In January 2010, we started a two year study by trapping and placing backpack transmitters on female wild turkeys in Sussex County, Delaware. Backpack transmitters are fastened to the bird safely with two elastic cords under each wing which allows the transmitter to sit on the back of the bird. The transmitters produce a radio frequency that can be detected up to a mile away, which permitted researchers to determine where the birds are at any given time. Our research was focused around Redden State Forest which is located near Georgetown, Delaware. We trapped 104 birds in two years and placed radio transmitters on 76 hens. Each captured turkey received a unique, numbered leg band that includes information for people to contact the Division of Fish and Wildlife should they harvest a banded bird or otherwise find one dead. The hens were tracked throughout the year and were monitored during the nesting season to determine nest success and nest characteristics. We used the transmitter to locate nests and monitored them for hatching success, clutch size, and predation. We documented predation impacting both hen survival (predators ate the hen which resulted in loss of the nest) and nest success (predators ate the eggs which resulted in the loss of the nest). Foxes and owls were the only predator we documented killing adult hens and raccoons and foxes were implicated in removing eggs from turkey nests.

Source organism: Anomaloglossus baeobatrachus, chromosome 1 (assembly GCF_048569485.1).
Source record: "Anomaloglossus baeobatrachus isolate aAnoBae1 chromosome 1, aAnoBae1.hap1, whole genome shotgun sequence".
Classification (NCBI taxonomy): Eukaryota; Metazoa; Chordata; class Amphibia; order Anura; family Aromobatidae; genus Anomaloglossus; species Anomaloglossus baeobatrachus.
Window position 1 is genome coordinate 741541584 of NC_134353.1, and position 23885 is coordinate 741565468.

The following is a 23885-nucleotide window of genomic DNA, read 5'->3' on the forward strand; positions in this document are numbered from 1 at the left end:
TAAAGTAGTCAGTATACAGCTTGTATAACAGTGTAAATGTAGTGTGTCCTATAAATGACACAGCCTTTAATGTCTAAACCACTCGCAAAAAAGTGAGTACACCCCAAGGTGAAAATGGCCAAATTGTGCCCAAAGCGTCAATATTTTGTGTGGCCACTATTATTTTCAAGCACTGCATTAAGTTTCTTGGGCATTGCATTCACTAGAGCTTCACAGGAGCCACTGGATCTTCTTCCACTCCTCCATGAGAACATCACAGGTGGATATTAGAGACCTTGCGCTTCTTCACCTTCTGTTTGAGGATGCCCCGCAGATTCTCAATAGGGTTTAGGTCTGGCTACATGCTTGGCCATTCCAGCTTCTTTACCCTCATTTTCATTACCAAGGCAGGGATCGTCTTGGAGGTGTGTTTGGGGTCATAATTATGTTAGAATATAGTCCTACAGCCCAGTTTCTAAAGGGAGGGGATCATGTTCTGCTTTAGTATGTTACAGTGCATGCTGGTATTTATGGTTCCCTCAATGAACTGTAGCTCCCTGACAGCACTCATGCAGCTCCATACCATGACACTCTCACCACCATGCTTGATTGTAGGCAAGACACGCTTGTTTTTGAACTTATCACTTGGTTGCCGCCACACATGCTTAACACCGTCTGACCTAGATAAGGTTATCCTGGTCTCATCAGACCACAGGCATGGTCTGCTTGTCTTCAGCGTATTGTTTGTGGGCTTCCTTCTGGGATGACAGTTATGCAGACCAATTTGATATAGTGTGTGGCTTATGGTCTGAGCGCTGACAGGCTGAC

We located 68 nests during our study. Hens nested between April and June, with most nests started during the first week of May. Most of our nests hatched during the first week of June but hatching occurred from late-May through mid-June. Nests had an average of eight eggs per nest which is lower than in other states where the average is usually 10-14 eggs per nest. We observed nesting success rates of 19-32%, which is very low compared to other surrounding states. Although these measures were lower than other states, our poult survival was 34-52%, which was greater than other states. But is it surprising that a lot of nests failed? Not necessarily. To compensate for nest failure, turkeys (like many other species) have evolved a reproductive strategy that includes producing a lot of eggs in each nest. Such a strategy ensures that even though her nest may fail in a given year, in those years when she does hatch a successful nest, she produces many poults. And even though nest success seems to be lower for Delaware turkeys compared to other states, our higher poult survival estimates may help to offset this loss and still allow for a sufficient number of birds to be recruited into the population.